- The Washington Times - Wednesday, October 19, 2005

Since the early 1950s, federal spending has hovered around 18-20 percent of gross domestic product (GDP). But the Congressional Budget Office now projects that over the next 40 years federal spending will soar to 34 percent of GDP.

Let the overwhelming importance of this one single statistic sink in. If anything even close to this happens, conservatives and free-market advocates will have been completely routed on economic issues. After all the intellectual and political victories for conservatives over the last 25 years, Ted Kennedy will still have won. We will have Swedish socialism in America, and our workers will be tax slaves. Our economy will fall into long-term decline, along with our standard of living.

Republicans and even activist conservatives who tell me today nothing can be done to slow the runaway spending freight train need to understand this. Over the next 30 years, national politics will be about either dramatic reforms to slow growth of government, or enormous tax increases to pay for it. There is no other choice. Pick your side now.

Fortunately, the doomsday scenario not only can be stopped, but even reversed, by practical, concrete, sweeping reforms that can win the overwhelming support of the American people. Indeed, well-structured reforms would actually serve all existing social welfare goals far better than the current system.

First, the coming explosion of government is a central reason Social Security personal accounts are so important. We need accounts large enough to eventually pay all Social Security retirement benefits, as proposed in the Ryan-Sununu bill.

This one reform would eventually reduce federal spending about 5 percentage points of GDP. Once enacted, the personal accounts can expand to provide workers a better deal for Social

Security survivors and disability benefits as well. This would reduce future federal spending by about another 11/2 percentage points of GDP.

Second, most people think welfare was reformed in the 1990s. But that legislation reformed only one program, Aid to Families with Dependent Children (AFDC). There are three other major federal welfare programs — Medicaid, food stamps and public housing — and a slew of smaller ones.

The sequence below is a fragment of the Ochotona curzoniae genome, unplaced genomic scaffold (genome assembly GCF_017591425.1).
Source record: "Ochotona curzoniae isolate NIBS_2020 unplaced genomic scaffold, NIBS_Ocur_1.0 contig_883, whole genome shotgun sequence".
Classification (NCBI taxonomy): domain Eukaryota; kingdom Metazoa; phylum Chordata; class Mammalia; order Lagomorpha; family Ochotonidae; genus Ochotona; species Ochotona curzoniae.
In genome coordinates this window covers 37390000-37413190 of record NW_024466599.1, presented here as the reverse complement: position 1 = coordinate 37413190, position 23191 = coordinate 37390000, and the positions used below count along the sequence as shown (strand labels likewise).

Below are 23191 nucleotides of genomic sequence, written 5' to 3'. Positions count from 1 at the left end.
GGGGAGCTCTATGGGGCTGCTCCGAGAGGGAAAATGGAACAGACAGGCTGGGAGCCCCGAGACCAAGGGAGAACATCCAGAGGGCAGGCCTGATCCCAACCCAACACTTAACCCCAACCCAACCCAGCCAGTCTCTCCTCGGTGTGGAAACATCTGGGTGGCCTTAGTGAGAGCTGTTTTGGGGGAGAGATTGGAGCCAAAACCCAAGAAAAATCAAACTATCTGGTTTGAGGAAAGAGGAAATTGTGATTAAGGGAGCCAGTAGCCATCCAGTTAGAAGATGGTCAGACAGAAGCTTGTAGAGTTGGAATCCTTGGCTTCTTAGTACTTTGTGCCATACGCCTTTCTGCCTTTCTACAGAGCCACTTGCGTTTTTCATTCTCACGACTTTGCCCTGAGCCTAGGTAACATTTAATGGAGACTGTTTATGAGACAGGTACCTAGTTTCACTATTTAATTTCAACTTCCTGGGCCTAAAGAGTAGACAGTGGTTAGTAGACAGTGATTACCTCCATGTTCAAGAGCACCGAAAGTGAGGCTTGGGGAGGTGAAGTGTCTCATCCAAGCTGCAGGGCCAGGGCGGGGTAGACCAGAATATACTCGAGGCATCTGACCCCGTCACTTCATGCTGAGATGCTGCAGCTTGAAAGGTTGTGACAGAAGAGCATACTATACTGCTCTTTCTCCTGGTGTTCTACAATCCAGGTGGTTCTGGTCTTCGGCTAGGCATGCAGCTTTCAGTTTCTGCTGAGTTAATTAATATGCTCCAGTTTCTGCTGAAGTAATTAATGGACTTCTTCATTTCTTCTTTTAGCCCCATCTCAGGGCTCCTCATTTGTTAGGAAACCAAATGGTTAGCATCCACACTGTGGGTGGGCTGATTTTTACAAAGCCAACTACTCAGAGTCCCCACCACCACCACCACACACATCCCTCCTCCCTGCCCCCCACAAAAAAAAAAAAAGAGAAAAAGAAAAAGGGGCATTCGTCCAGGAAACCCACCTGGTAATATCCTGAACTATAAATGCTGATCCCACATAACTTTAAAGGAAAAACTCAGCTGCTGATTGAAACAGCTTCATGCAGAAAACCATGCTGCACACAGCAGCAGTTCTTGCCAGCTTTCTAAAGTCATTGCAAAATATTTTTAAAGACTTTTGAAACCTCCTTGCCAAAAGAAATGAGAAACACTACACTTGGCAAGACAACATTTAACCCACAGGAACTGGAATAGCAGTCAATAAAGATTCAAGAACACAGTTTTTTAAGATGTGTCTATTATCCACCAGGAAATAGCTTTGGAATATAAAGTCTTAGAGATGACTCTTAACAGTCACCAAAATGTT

The very successful reform of AFDC should be extended to these other programs. Federal spending on them would be replaced by block grants to each state for their own programs for the poor, based on work requirements for the able-bodied.

Most importantly, these block grants would be limited to grow no faster than GDP each year. This means these programs, particularly Medicaid, would no longer contribute to growth of the federal government relative to GDP.

The welfare reforms would restrain federal spending more than enough to finance the transition to personal Social Security accounts without increasing permanent debt. At the same time, large personal accounts for Social Security would make the Medicaid block grant reforms more practical.

The long-term Medicaid problem is really due to nursing home expenses. But if people retire with large personal accounts accumulating to several hundred thousand dollars, part of those funds can be used to buy nursing home care insurance, effectively covering the current nursing home financing of Medicaid through the private sector. This is a key reason personal accounts do need to be large.

Finally, reforms involving personal accounts for Medicare and restraints on its growth are both needed. But this will be politically the most difficult thing to accomplish, because long-term Medicare finances are the greatest government train wreck in world history.

If we combine these reforms with restrained growth of federal discretionary spending and pro-growth tax reform, making GDP substantially bigger, this entire reform agenda can reduce federal spending down to as little as 10 percent of GDP.

Averting the coming crisis of big government needs to be the central conservative economic policy concern and theme. If we begin acting vigorously now, we can still turn the pending, crushing, historic defeat into a glorious historic victory.

Peter Ferrara is a senior fellow at the Institute for Policy Innovation and policy director for the Free Enterprise Fund Institute, both of which have detailed papers on this issue.

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